When writer Tim Seeley got the gig on Green Lanterns, he not only wanted to make sure it was character-focused and showed the challenges of becoming superheroes, but he also wanted it to be the "more progressive" Green Lantern book.
As Seeley put it, "there's a reason that it's a man and a woman, that it's a Muslim guy and a Latina."
In Seeley's first Green Lanterns storyline, which kicked off in October, the writer not only portrayed the lead heroes struggling to find jobs on Earth, but Seeley also attacked the issue of xenophobia during the pair's mission on another planet.
In his next story, Seeley juxtaposes the characters' challenges finding dates with an inter-planetary human trafficking story that involves the misuse of a dating app for superheroes.
But among the daily challenges of the heroes — and the other-worldly progressive themes — Seeley is also developing an explanation of what makes Simon and Jessica unique as Green Lanterns. For Simon, it's related to his power to heal, while Jessica's got a mysterious relationship with her ring.
In this first installment of a two-part interview, Newsarama talked to Seeley to find out more about the writer's approach to Green Lanterns, why he thinks it continues what writers have done before with Simon and Jessica, and when readers will find out more about their mysterious ring powers.
Newsarama: Tim, now that you're a few issues into your run and finishing the first storyline, what were some of the things you wanted to establish about Jessica about Simon as you started on Green Lanterns?
Tim Seeley: The thing I took from the book before I started — and I'm not sure everyone did — but what I thought Geoff [Johns, who co-created both characters] set up and from what [former Green Lanterns writer] Sam [Humphries] was doing with it was that this is the Green Lantern book that's about the people that have the job and not really about the Corps or the history.
I think Hal Jordan and the Green Lantern Corps should be about things that involve the larger institution and things that involve the Guardians and all that mythology that comes with it.
But Green Lanterns should be the book about people who are average, everyday people who have to deal with this job.
Nrama: So is that how you distinguish it from the other Green Lantern book?
Seeley: Yeah, if the other book is sort of, you know, Star Trek meets police stuff, then this one is going to be like a Spider-Man story. You know? It's going to be the young hero dealing with power and responsibility and what that entails.
And it also, I think, has to be the more progressive Green Lantern book. I think that's what Geoff originally wanted. There's a reason that it's a man and a woman, that it's a Muslim guy and a Latina. All those things, I think, are what makes this book unique and makes it different from the other Green Lantern title.
Nrama: Is that the reason behind some of the themes you're exploring — like this storyline's plot about two life forms sharing a planet, and the next storyline, which has a sort of human trafficking-type story?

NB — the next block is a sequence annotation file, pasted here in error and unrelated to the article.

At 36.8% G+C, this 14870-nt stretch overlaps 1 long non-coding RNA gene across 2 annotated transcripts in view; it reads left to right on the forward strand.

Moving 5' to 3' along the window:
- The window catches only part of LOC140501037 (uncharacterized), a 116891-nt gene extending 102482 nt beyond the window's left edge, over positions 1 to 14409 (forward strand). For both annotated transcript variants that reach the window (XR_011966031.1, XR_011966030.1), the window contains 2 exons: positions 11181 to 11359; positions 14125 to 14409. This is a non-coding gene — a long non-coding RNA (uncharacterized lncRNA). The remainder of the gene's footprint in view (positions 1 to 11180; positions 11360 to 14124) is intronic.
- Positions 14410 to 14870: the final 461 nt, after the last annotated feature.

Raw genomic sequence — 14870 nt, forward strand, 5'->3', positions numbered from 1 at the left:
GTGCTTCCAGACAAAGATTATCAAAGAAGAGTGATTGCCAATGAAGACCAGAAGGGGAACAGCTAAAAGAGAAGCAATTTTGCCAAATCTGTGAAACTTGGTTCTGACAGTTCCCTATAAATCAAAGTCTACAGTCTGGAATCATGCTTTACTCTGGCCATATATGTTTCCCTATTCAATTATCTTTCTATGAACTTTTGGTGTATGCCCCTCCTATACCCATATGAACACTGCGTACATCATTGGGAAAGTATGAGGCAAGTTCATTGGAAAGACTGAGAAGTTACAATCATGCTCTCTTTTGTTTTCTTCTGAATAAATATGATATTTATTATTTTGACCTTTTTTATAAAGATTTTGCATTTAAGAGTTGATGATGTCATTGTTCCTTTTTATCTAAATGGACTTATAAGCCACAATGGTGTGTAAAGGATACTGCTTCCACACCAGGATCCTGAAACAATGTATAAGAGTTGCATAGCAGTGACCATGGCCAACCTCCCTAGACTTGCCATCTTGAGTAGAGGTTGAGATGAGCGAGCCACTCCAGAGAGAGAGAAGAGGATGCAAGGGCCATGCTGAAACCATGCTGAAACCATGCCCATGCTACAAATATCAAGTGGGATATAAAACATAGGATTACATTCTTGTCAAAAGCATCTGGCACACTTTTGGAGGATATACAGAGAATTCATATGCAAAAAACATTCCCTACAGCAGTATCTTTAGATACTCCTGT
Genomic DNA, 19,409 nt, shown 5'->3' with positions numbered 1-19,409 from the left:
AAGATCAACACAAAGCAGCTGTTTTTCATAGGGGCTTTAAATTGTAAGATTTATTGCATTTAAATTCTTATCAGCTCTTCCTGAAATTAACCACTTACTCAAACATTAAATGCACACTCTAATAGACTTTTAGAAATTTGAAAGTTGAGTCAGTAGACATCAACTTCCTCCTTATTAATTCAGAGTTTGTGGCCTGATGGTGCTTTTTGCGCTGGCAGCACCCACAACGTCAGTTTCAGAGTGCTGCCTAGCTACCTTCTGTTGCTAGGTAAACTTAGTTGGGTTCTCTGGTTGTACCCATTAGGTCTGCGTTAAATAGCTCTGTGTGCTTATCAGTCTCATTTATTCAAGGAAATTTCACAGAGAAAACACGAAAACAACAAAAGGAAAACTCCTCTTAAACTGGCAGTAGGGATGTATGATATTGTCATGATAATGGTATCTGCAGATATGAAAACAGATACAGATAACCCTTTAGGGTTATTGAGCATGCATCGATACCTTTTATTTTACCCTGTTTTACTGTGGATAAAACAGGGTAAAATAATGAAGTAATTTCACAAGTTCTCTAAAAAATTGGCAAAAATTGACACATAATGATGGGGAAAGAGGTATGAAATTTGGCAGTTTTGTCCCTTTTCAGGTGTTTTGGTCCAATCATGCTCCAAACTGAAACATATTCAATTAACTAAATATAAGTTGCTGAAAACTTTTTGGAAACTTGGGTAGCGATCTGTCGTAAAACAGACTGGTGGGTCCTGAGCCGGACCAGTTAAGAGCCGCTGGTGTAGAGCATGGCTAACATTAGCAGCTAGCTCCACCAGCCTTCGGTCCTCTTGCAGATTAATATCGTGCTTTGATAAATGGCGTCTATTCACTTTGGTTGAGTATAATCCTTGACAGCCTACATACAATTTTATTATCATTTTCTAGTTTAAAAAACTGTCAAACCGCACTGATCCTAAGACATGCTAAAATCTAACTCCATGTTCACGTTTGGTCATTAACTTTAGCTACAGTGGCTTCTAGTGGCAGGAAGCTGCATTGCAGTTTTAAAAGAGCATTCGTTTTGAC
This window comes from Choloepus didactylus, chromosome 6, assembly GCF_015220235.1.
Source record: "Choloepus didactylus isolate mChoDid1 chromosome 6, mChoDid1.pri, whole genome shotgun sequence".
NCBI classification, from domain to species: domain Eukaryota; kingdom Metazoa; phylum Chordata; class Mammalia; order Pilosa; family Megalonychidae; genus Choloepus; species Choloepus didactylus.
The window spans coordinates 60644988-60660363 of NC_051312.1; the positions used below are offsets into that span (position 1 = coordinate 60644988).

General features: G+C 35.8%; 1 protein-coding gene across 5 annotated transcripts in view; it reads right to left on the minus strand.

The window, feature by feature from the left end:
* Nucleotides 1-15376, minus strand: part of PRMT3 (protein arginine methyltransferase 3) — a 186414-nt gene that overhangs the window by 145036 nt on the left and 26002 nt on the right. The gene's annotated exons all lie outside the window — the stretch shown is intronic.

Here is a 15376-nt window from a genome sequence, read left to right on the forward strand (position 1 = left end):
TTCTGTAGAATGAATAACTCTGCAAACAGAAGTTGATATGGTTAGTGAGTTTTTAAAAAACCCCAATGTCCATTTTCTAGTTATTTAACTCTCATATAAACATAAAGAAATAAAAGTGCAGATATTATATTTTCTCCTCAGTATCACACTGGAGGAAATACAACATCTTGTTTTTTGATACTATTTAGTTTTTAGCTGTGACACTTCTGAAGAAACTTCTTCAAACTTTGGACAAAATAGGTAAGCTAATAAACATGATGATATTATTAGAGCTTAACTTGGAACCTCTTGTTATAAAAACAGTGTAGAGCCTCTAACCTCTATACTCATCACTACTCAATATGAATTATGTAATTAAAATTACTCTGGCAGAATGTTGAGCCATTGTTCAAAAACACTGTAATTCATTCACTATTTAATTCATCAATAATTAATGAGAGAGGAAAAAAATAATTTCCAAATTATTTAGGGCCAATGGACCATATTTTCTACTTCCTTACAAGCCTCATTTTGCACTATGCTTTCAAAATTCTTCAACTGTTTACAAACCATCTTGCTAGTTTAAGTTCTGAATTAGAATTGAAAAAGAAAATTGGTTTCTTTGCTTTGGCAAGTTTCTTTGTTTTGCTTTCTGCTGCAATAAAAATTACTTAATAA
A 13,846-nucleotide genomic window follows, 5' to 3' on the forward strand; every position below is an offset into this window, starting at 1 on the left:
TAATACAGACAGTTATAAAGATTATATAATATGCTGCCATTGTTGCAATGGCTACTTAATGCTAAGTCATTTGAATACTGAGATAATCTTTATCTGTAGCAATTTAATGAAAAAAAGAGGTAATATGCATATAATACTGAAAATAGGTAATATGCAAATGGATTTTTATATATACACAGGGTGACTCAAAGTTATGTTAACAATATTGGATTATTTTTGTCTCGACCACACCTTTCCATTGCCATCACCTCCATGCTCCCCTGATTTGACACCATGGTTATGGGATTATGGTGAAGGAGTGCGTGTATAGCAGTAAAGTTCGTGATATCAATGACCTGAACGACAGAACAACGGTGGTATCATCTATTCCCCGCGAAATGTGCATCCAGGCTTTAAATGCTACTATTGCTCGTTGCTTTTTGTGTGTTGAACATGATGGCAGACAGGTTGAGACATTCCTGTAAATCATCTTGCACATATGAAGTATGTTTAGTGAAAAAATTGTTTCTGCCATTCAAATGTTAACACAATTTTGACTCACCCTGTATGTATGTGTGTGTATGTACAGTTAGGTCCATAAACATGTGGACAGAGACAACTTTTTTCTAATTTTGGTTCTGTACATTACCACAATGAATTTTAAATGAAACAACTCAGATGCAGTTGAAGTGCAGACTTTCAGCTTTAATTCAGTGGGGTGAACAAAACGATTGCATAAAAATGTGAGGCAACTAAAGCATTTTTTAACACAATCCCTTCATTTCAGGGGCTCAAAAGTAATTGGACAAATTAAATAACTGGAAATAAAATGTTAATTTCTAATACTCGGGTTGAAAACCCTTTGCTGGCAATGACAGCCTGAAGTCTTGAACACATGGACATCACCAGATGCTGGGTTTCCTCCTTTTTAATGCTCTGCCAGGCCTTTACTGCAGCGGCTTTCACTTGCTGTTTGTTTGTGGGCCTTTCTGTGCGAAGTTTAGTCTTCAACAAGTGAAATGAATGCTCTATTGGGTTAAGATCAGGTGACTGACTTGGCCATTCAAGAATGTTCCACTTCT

Seeley: Yeah, I really wanted to dive into that stuff. I wanted it to be more rooted on real-life issues.
But I wanted it to be very character-based and about the things that Simon and Jess would deal with that we could all relate to, but that are also specific to the kind of people they are — that Simon is a Muslim guy in America in 2017 and that Jessica is a Hispanic woman in America in 2017 — but also be about them specifically. They are people with interesting, unique personalities. Simon's kind of impulsive and brash and that's what makes him who he is. And Jess is very cautious and very sympathetic to people.
All those things had to be tied into a unique approach to the book, which is what I hope I pulled off.
Nrama: You also inherited this strange power that Simon has to heal — this "light." Are readers going to find out more about the power he has?
Seeley: Yeah. I mean, he's the miracle worker — there's a specific story about what it is that makes Simon a unique Green Lantern.
One thing that's been a part of the Green Lantern mythology forever is that each Lantern is a little bit different from another one. It's in the way that they generate their construct, but it's also in the powers that they have and what place they take in the larger Green Lantern Corps.
We'll definitely explore that.
To me, I wasn't super-interested in explaining why right away. But I definitely think there should be a responsibility and a weight that comes with being able to do that.
Nrama: That kind of came up in the story that just ended.
Seeley: Yeah, part of this storyline is that Simon saved this girl's life, and then that inserts him into the politics of this planet no matter what he does.
He chose to let her live.
Nrama: Yeah, and that might not have turned out so well. Let's talk about the mystery behind Jessica — her ring. There was a scene a couple months ago where her ring appeared to take some sort of a human shape, implying that — I don't know, that it has some type of awareness? Was that it? Will you get back to that?
Seeley: That's one of those things, when I took over the book, I was like…I'm going to explain this. We're going to have a reason for this.
And I came up with something I'm really proud of. I think it's kind of twisted, but I've never seen it directly done with a Green Lantern character before.
So we'll get into it in the next arc a little, and then the arc that follows that one is basically me explaining Jess' relationship with her ring — an explanation that ties into her "secret origin."
So I think it will surprise people.
Check back soon with Newsarama when we talk to Seeley more about Green Lanterns, including what's coming in the next "human-trafficking" story arc and whether readers can expect more superheroes like Simon's friend Night Pilot.